Interaction between Real and Virtual Worlds

Virtual reality (VR) technology associated for a long time solely with video games, has since experienced a major boom, particularly in the field of training. The «democratisation» of VR headsets is no stranger to this. The number of headsets sold has exploded from 5 million units in 2014 to 68 million in 2020, their cost has dropped and the technology itself has evolved. We are now talking about immersive technologies including virtual, augmented and mixed realities (VR/AR/MR). UTC has been a pioneer since it introduced, as early as 2001, teaching in virtual reality and launched, within its Heudiasyc laboratory, research on both the fundamental and application levels. The interaction between the real and virtual worlds opens up immense fields of application, particularly in relation to robotics. For example, we can interact with a drone that maps the damage caused by a natural disaster in places that have become inaccessible. Obviously, these new possibilities can be used for malicious purposes, and this raises several ethical issues. UTC’s academics are aware of this.

Interaction between Real and Virtual Worlds

Scenery adaptation in VR (Virtual Reality)

Domitile Lourdeaux, a university lecturer at UTC, is a member of the Knowledge, Uncertainty, Data (CID) research team at the UTC-Heudiasyc Lab. Her investigations focus on personalised adaptive systems in VR (Virtual Reality).

VR is a field of research that she has been exploring since gaining her PhD. "I am interested in the adaptation of scripted content according to a dynamic user profile and, more particularly, in virtual environments dedicated to training. In as much as we are dealing with learners, I am working in particular on the adaptation of educational content and narration. In a word: how to stage learning situations in virtual reality (VR)," explains Domitile Lourdeaux.

The fields of application are varied and past or current projects attest to this. There was Victeams on the training of 'medical leaders', a project funded by the ANR and the Directorate General of the French Armed Forces (DGA) and ongoing programmes Orchestraa as well as Infinity¹, a European project involving eleven countries and twenty partners including Manzalab, coordinated by Airbus Defense & Space. The former was launched in November 2019, thanks to funding from the DGA and has among its partners Réviatech, Thalès as well as CASPOA, a NATO centre of excellence, the latter in June 2020; both for a duration of three years.

"Orchestraa aims to train air command leaders in military air operations centres. There are about forty people in the room coordinating military operations. The learner is given a VR headset and interacts with his team of autonomous virtual characters; these are linked to fighter pilots, helicopters, drones, etc. They will therefore play out a scenario planned several days in advance. They will therefore playout a scenario planned several days in advance, but on the day, there may be unforeseen circumstances that disrupt the original scenario and that they must be able to manage. These may be unforeseen requests for air support or a plane crashing, in which case the pilots must be rescued in the field. These hazards will require a reallocation of resources, ultimately creating a chain reaction impacting the entire operation. In this case, the adaptation concerns the difficulty of the scenario, which will increase according to what the learner is capable of managing. This will require them to demonstrate progressive skills," she explains.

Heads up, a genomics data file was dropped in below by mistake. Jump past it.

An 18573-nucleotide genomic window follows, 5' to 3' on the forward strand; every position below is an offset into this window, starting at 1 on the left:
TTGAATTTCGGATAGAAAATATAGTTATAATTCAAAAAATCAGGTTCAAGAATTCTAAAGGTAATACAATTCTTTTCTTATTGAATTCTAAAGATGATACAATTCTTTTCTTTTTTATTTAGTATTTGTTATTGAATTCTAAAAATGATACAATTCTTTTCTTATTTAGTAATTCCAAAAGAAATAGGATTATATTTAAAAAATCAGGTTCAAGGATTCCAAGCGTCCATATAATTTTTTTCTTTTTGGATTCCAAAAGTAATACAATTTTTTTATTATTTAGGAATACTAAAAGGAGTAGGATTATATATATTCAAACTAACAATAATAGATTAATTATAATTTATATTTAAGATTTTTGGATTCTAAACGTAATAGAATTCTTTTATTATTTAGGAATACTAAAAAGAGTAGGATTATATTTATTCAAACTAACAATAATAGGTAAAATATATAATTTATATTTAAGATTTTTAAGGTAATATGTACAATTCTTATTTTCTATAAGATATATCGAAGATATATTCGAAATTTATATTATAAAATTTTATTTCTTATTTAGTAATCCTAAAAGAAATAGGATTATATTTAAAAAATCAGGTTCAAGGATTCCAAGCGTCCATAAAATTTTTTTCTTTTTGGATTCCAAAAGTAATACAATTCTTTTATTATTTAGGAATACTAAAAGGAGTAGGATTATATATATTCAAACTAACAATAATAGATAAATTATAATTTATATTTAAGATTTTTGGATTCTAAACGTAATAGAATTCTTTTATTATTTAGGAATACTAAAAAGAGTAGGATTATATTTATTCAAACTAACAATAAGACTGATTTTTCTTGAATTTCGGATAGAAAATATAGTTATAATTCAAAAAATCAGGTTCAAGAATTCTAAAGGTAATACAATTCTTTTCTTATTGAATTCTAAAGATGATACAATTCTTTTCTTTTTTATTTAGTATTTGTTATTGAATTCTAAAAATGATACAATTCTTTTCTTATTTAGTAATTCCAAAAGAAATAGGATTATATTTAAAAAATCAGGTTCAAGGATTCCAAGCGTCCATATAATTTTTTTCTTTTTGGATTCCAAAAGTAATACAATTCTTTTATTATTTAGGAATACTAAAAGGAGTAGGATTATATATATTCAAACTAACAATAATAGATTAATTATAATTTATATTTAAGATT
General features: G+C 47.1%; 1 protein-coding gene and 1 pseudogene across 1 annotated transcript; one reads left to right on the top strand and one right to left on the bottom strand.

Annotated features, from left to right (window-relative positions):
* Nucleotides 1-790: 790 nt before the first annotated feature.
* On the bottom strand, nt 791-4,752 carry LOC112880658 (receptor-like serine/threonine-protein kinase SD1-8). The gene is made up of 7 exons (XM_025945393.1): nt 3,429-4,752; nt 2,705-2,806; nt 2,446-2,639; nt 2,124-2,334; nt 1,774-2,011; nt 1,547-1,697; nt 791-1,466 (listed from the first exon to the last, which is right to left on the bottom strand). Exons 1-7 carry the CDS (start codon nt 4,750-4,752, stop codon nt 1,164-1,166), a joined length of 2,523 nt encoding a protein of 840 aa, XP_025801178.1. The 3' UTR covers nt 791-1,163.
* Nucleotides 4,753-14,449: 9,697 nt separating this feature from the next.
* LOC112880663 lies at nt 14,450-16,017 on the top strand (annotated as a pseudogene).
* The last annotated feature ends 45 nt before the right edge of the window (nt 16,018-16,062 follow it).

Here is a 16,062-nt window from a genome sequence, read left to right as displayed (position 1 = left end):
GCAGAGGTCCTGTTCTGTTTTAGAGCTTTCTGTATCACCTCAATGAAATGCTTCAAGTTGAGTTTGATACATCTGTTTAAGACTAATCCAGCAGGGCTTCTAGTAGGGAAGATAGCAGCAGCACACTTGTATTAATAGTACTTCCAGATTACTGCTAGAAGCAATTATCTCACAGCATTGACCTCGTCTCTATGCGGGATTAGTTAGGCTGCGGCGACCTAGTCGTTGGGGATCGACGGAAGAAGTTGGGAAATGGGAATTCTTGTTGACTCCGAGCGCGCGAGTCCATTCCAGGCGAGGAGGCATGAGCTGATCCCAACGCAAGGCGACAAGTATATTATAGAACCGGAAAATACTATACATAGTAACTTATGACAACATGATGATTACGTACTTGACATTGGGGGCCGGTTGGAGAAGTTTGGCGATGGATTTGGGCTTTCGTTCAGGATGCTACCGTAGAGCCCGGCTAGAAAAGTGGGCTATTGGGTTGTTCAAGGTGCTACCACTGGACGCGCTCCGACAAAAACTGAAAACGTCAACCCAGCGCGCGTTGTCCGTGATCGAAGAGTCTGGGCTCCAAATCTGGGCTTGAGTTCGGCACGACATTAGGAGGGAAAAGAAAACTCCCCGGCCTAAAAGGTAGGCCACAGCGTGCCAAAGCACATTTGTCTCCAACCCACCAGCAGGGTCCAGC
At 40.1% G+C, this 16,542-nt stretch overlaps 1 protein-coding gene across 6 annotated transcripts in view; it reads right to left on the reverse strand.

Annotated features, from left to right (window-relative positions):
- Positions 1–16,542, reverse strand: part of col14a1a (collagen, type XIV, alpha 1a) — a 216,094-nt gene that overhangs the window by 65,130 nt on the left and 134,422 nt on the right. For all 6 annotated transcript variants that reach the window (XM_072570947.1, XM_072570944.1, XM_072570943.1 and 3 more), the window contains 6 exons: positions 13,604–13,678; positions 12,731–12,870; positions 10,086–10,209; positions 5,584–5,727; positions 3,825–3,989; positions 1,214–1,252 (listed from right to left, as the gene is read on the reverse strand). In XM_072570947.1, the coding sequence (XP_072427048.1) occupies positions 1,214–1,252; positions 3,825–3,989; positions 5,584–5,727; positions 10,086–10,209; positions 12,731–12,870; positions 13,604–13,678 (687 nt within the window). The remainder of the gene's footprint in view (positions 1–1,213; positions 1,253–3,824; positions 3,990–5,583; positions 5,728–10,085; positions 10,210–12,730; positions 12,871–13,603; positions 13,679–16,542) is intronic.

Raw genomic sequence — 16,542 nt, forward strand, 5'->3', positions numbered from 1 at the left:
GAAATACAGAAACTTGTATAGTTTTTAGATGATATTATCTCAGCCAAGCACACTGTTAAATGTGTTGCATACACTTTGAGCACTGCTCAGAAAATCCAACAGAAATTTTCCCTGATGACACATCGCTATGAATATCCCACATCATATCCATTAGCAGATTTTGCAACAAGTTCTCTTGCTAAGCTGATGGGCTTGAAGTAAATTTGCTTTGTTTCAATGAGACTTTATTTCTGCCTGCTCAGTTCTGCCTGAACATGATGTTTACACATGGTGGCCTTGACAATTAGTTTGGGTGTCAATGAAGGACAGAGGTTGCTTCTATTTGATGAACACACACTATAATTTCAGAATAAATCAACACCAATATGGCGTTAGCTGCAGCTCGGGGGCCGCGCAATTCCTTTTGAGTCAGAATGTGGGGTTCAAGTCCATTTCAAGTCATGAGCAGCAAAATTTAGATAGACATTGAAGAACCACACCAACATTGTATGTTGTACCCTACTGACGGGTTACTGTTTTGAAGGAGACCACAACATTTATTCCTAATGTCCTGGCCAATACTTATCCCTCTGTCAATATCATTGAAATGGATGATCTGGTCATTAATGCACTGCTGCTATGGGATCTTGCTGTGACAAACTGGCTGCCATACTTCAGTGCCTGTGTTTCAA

Infinity concerns a completely different field. This large-scale European project aims to provide tools -AI (artificial intelligence), VR for data visualisation and analysis - to improve the collaboration of European police in investigations against cybercrime and terrorism. "We have three use cases: analysis of the behaviour of cyberattacks during an ongoing event, rapid analysis in the aftermath of a terrorist attack and finally hybrid threats, resulting from the convergence of cyberterrorism and terrorism, "explains Domitile Lourdeaux.

Infinity is a project in which URC-Heudiasyc is the leader of a monitoring tool on recommendations to guarantee the well-being of police officers using VR, a technology that indeed causes side effects due to the helmets (cybersickness, visual fatigue) and can also generate cognitive overload and stress related to the tasks to be performed in VR. "In this project, we are focusing on the side effects. We are trying to measure them in real time while the users have the headset on to diagnose their condition. We are interested in "three states" in particular: the cybersickness common to all VR headset users, the mental load related to the complexity of the task and stress and its multiple causes. To detect these side effects, we use physiological sensors ((ECGs) electrocardiograms, electrodermal activity, oculometry and pupillometry), behavioural data (task efficiency) and questionnaires", stresses Alexis Souchet, a post-doc student also at the UTC Heudiasyc Lab..

Virtual reality does, however, raise various legal and ethical problems. "Manufacturers are going to make VR tools available to people without taking into account the harmful impacts on their health. This is a real problem when you consider the explosion in the sale of headsets, which has risen from 5 million units in 2014 to 68 million in 2020," concludes Domitile Lourdeaux.